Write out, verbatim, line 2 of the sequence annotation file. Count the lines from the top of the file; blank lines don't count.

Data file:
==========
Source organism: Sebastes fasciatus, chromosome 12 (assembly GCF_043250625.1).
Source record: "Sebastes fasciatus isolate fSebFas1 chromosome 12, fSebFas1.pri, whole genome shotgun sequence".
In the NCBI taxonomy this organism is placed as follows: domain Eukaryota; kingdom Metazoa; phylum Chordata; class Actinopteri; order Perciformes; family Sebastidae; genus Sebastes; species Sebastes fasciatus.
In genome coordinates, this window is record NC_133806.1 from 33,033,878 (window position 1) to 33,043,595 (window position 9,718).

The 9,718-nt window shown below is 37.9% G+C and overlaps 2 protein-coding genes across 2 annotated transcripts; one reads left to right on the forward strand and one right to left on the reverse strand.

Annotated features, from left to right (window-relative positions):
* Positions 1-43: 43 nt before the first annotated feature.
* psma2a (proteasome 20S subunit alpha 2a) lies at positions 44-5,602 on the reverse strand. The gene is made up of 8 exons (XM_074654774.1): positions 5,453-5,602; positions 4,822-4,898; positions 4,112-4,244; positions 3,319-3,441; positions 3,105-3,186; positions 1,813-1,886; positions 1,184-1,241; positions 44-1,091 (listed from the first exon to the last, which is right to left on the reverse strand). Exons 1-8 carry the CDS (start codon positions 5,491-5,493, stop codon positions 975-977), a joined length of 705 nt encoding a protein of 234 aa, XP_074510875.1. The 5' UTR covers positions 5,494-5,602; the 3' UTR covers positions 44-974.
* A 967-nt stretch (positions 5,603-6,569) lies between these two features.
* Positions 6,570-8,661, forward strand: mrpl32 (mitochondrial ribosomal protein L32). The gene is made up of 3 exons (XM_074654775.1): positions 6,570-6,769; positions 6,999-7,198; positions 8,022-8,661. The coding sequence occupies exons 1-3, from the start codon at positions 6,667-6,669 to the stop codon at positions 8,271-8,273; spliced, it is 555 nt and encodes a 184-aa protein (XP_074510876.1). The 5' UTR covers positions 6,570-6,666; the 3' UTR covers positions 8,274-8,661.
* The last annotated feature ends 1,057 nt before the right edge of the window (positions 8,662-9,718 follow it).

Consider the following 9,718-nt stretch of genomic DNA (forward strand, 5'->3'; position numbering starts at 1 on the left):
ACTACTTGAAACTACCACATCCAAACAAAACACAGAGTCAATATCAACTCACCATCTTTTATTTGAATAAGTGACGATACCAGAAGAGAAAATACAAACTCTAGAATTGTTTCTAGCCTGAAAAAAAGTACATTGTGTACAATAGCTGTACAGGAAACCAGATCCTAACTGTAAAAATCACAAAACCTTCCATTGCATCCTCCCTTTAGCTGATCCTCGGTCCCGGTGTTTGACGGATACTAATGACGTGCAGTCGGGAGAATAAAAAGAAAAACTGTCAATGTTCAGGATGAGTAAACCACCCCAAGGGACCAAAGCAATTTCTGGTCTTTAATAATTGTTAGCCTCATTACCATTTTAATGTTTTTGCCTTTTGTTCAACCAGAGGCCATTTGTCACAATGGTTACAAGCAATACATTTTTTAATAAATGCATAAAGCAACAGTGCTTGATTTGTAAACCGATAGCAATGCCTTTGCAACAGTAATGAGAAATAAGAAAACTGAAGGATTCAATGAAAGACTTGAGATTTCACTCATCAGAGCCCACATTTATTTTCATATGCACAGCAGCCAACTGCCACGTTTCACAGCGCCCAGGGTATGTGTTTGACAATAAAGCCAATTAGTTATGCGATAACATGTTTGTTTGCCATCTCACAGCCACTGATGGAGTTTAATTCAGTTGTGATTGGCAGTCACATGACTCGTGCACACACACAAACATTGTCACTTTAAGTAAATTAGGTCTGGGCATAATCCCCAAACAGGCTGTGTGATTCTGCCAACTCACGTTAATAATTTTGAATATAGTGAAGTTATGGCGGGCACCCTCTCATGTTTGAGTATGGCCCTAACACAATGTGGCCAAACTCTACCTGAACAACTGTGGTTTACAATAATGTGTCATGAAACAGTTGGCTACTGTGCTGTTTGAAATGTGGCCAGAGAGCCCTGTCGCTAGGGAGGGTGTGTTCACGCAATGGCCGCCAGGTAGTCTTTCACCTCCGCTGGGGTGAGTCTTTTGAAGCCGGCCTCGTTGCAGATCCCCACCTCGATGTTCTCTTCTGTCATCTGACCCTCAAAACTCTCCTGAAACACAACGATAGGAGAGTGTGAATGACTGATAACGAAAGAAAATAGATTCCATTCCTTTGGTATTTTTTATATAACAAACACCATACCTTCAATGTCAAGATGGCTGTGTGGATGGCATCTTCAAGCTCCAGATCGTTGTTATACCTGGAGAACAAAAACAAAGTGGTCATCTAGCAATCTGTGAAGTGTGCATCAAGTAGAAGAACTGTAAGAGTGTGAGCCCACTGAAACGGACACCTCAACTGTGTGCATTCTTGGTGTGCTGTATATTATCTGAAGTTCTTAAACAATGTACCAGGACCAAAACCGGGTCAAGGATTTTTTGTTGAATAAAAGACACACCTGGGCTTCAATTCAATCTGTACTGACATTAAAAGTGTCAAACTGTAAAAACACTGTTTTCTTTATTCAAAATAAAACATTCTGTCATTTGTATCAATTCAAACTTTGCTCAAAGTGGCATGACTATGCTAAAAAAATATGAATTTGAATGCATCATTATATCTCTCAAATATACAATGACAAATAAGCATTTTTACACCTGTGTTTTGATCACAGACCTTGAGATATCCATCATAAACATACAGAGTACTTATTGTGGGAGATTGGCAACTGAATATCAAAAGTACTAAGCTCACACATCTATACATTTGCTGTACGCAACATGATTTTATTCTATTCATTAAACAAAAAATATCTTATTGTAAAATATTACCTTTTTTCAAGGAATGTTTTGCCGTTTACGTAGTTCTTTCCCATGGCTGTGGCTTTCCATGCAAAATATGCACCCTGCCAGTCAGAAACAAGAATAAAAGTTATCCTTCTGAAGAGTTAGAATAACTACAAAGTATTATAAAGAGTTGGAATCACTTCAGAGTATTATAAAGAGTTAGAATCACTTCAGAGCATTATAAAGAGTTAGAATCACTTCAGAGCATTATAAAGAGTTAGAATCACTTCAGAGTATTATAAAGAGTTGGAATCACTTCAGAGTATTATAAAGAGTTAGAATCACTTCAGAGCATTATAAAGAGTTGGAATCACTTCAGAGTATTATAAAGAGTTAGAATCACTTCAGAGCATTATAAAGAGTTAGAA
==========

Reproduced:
Source record: "Sebastes fasciatus isolate fSebFas1 chromosome 12, fSebFas1.pri, whole genome shotgun sequence".